Coming of age in the USSR in the 1980s, best friends Anya and Milka try to envision a free and joyful future for themselves. They spend their summers at Anya's dacha just outside of Moscow, lazing in the apple orchard, listening to Queen songs, and fantasizing about trips abroad and the lives of American teenagers. Meanwhile, Anya's parents talk about World War II, the Blockade, and the hardships they have endured. By the time Anya and Milka are fifteen, the Soviet Empire is on the verge of collapse. They pair up with classmates Trifonov and Lopatin, and the four friends share secrets and desires, argue about history and politics, and discuss forbidden books. But the world is changing, and the fleeting time they have together is cut short by a sudden tragedy. Years later, Anya returns to Russia from America, where she has chosen a different kind of life, far from her family and childhood friends. When she meets Lopatin again, he is a smug businessman who wants to buy her parents' dacha and cut down the apple orchard. Haunted by the ghosts of her youth, Anya comes to the stark realization that memory does not fade or disappear; rather, it moves us across time, connecting our past to our future, joys to sorrows. Inspired by Anton Chekhov's The Cherry Orchard, Kristina Gorcheva-Newberry's The Orchard powerfully captures the lives of four Soviet teenagers who are about to lose their country and one another, and who struggle to survive, to save their friendship, to recover all that has been lost.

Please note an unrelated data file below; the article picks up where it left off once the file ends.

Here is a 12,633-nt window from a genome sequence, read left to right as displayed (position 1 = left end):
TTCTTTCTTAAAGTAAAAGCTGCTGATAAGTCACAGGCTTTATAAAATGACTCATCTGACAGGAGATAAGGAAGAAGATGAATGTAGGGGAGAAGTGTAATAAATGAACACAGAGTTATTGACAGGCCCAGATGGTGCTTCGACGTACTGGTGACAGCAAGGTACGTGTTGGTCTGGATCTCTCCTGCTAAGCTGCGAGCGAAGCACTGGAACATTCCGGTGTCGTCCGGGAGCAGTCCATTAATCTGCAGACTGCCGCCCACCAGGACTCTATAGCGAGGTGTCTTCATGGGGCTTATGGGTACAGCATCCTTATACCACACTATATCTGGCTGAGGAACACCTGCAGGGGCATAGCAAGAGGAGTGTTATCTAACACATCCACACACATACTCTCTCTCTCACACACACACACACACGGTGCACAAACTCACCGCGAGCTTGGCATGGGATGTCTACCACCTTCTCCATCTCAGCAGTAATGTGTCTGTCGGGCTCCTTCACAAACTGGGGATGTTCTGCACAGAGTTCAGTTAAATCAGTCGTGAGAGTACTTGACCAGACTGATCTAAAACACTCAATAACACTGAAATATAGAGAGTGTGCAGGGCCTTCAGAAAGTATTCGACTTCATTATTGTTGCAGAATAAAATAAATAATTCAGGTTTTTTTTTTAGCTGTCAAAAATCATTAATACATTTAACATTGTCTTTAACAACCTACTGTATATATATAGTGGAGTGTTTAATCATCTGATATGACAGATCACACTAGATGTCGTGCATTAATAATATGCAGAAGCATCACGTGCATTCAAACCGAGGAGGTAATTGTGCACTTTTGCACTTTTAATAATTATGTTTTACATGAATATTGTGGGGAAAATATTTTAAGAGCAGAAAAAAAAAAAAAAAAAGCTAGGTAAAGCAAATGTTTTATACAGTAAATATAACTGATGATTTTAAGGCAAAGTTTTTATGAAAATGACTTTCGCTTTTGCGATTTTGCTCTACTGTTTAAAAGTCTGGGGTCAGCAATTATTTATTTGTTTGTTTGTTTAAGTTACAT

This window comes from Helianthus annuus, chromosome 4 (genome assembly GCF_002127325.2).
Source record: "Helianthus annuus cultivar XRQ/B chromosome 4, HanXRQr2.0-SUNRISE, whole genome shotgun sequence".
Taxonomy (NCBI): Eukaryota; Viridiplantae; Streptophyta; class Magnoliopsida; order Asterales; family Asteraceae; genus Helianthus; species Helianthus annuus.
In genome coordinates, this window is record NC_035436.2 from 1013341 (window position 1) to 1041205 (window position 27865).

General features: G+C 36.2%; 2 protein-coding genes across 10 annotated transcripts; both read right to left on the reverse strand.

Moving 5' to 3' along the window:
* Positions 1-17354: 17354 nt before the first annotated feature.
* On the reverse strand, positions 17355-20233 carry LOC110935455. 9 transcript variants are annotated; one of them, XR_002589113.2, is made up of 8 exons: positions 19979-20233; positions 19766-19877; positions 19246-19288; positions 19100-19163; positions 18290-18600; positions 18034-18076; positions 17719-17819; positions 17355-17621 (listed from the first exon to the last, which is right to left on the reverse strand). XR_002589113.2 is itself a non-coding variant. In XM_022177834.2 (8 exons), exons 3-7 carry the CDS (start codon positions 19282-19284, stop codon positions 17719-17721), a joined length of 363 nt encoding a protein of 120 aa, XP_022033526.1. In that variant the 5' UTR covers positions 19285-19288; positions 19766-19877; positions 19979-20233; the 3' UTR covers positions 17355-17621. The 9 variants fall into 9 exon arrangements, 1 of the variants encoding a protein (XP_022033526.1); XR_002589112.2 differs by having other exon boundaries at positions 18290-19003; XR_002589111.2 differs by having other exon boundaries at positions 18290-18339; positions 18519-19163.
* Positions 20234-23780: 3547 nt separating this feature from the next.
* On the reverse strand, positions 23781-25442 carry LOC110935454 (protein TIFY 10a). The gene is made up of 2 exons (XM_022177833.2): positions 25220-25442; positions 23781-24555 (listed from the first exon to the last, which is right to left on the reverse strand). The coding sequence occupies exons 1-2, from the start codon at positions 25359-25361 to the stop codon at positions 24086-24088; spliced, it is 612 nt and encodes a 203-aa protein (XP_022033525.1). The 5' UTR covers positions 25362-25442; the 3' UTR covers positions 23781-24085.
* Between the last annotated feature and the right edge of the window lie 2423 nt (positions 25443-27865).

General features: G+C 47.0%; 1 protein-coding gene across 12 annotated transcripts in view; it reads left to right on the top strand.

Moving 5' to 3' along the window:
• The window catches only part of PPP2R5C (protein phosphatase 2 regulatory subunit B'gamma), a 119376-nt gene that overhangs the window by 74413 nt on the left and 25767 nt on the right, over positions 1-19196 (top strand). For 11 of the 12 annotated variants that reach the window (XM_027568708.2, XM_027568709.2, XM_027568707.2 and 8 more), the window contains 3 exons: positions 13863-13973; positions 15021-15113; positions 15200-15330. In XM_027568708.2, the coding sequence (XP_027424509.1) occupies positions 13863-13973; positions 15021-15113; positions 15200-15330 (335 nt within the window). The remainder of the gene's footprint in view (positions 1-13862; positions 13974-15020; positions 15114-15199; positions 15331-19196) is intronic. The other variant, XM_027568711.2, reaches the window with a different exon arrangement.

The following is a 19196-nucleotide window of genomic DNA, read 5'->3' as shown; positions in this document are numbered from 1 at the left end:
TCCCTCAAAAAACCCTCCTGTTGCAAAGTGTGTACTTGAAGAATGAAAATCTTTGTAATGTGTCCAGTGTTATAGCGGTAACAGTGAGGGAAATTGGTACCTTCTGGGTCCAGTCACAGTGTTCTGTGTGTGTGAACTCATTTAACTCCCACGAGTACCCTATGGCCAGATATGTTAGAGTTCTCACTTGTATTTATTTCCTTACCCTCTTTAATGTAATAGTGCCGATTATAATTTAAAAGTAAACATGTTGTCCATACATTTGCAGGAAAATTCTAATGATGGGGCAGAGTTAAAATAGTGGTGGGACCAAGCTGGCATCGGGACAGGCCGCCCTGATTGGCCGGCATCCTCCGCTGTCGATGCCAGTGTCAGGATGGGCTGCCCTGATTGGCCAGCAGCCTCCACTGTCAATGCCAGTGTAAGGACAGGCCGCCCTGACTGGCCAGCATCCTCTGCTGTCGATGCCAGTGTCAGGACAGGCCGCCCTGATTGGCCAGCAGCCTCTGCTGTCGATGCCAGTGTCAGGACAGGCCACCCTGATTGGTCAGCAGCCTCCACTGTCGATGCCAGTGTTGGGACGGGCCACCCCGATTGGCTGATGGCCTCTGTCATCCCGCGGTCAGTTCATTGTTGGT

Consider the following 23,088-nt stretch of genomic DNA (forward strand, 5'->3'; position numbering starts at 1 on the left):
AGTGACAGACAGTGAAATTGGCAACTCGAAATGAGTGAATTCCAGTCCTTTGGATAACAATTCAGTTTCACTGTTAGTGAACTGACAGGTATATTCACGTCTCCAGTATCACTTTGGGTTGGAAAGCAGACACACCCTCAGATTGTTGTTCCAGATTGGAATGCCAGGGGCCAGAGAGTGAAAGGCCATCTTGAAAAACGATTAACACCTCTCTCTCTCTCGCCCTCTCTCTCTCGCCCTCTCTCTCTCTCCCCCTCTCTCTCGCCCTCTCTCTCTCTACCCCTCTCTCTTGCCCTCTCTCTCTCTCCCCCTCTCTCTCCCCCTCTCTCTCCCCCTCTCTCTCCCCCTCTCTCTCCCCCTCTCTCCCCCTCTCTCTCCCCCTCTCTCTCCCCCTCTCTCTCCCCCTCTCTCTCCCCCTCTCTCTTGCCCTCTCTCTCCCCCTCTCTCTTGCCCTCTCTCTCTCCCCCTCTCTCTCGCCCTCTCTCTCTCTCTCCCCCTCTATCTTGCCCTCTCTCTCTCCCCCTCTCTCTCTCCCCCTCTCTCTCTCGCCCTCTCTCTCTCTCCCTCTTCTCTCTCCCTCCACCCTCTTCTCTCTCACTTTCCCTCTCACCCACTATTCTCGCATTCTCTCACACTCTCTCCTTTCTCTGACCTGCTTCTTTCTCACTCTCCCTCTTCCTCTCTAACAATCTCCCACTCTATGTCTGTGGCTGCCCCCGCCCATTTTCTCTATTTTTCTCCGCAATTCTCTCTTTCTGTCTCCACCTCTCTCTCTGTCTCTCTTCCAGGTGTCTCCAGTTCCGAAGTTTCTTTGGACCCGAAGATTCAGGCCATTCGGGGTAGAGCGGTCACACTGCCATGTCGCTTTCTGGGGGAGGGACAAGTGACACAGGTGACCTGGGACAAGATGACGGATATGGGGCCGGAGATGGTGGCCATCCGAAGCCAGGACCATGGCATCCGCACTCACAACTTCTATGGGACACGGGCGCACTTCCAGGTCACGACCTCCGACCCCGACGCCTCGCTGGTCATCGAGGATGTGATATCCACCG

Author: Kristina Gorcheva-Newberry
Publisher: Ballantine Books
Binding Type: Hardcover
Size: 8.20h x 5.80w x 1.50d
Library Journal Prepub Alert 10/01/2021 pg. 14
Publishers Weekly 01/03/2022
Library Journal 02/01/2022 pg. 62
About the Author
A Russian Armenian émigré, Kristina Gorcheva-Newberry has published fifty stories and received eight Pushcart nominations. Her work has appeared in Zoetrope: All-Story, Electric Literature, Indiana Review, The Southern Review, Gulf Coast, TriQuarterly, Prairie Schooner, Nimrod, and elsewhere. Gorcheva-Newberry is the winner of the Katherine Anne Porter Prize for Fiction; the Tennessee Williams scholarship from the Sewanee Writers' Conference; and the Raz/Shumaker Prairie Schooner Book Prize in Fiction for her first collection of stories, What Isn't Remembered.